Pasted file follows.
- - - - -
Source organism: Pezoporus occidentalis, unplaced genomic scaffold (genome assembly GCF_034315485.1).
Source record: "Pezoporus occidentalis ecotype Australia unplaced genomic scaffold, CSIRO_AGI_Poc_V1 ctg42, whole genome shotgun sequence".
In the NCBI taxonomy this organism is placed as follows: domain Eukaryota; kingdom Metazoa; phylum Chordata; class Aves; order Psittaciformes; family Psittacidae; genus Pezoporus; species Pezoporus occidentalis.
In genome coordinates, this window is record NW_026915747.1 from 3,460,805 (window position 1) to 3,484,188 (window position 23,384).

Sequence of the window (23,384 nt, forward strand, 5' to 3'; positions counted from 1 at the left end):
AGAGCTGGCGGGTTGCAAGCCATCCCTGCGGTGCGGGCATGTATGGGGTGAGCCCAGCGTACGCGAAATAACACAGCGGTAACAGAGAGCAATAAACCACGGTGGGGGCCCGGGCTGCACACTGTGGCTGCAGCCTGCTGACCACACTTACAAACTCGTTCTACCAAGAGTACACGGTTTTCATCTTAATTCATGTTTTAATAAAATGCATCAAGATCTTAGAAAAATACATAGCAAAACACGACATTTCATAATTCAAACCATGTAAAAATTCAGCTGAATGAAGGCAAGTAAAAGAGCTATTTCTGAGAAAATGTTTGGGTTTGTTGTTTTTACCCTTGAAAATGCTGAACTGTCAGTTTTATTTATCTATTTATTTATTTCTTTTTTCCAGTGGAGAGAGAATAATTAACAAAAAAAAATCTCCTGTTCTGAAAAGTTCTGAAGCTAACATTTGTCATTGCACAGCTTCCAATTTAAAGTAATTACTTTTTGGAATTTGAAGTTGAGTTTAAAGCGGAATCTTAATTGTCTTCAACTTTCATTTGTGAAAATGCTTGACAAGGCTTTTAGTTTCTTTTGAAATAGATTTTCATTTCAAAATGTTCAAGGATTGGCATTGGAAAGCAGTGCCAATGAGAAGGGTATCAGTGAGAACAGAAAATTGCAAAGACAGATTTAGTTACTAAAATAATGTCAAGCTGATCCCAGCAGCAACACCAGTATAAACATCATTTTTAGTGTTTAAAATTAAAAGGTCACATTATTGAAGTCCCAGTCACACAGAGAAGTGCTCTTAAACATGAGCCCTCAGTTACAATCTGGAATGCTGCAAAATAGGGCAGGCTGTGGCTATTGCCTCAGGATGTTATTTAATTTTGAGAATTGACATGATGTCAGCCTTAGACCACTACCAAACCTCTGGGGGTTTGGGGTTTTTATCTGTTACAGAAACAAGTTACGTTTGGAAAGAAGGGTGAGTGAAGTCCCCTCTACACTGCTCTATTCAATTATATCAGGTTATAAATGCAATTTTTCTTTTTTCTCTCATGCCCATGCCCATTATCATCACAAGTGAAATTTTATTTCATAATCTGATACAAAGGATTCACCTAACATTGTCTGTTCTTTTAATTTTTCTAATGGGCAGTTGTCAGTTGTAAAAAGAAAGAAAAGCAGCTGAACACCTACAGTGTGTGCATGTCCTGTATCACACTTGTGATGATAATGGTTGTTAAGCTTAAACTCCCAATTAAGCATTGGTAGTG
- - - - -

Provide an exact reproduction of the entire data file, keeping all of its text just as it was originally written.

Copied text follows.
Source organism: Pezoporus occidentalis, unplaced genomic scaffold (genome assembly GCF_034315485.1).
Source record: "Pezoporus occidentalis ecotype Australia unplaced genomic scaffold, CSIRO_AGI_Poc_V1 ctg42, whole genome shotgun sequence".
In the NCBI taxonomy this organism is placed as follows: domain Eukaryota; kingdom Metazoa; phylum Chordata; class Aves; order Psittaciformes; family Psittacidae; genus Pezoporus; species Pezoporus occidentalis.
In genome coordinates, this window is record NW_026915747.1 from 3,460,805 (window position 1) to 3,484,188 (window position 23,384).

Sequence of the window (23,384 nt, forward strand, 5' to 3'; positions counted from 1 at the left end):
AGAGCTGGCGGGTTGCAAGCCATCCCTGCGGTGCGGGCATGTATGGGGTGAGCCCAGCGTACGCGAAATAACACAGCGGTAACAGAGAGCAATAAACCACGGTGGGGGCCCGGGCTGCACACTGTGGCTGCAGCCTGCTGACCACACTTACAAACTCGTTCTACCAAGAGTACACGGTTTTCATCTTAATTCATGTTTTAATAAAATGCATCAAGATCTTAGAAAAATACATAGCAAAACACGACATTTCATAATTCAAACCATGTAAAAATTCAGCTGAATGAAGGCAAGTAAAAGAGCTATTTCTGAGAAAATGTTTGGGTTTGTTGTTTTTACCCTTGAAAATGCTGAACTGTCAGTTTTATTTATCTATTTATTTATTTCTTTTTTCCAGTGGAGAGAGAATAATTAACAAAAAAAAATCTCCTGTTCTGAAAAGTTCTGAAGCTAACATTTGTCATTGCACAGCTTCCAATTTAAAGTAATTACTTTTTGGAATTTGAAGTTGAGTTTAAAGCGGAATCTTAATTGTCTTCAACTTTCATTTGTGAAAATGCTTGACAAGGCTTTTAGTTTCTTTTGAAATAGATTTTCATTTCAAAATGTTCAAGGATTGGCATTGGAAAGCAGTGCCAATGAGAAGGGTATCAGTGAGAACAGAAAATTGCAAAGACAGATTTAGTTACTAAAATAATGTCAAGCTGATCCCAGCAGCAACACCAGTATAAACATCATTTTTAGTGTTTAAAATTAAAAGGTCACATTATTGAAGTCCCAGTCACACAGAGAAGTGCTCTTAAACATGAGCCCTCAGTTACAATCTGGAATGCTGCAAAATAGGGCAGGCTGTGGCTATTGCCTCAGGATGTTATTTAATTTTGAGAATTGACATGATGTCAGCCTTAGACCACTACCAAACCTCTGGGGGTTTGGGGTTTTTATCTGTTACAGAAACAAGTTACGTTTGGAAAGAAGGGTGAGTGAAGTCCCCTCTACACTGCTCTATTCAATTATATCAGGTTATAAATGCAATTTTTCTTTTTTCTCTCATGCCCATGCCCATTATCATCACAAGTGAAATTTTATTTCATAATCTGATACAAAGGATTCACCTAACATTGTCTGTTCTTTTAATTTTTCTAATGGGCAGTTGTCAGTTGTAAAAAGAAAGAAAAGCAGCTGAACACCTACAGTGTGTGCATGTCCTGTATCACACTTGTGATGATAATGGTTGTTAAGCTTAAACTCCCAATTAAGCATTGGTAGTG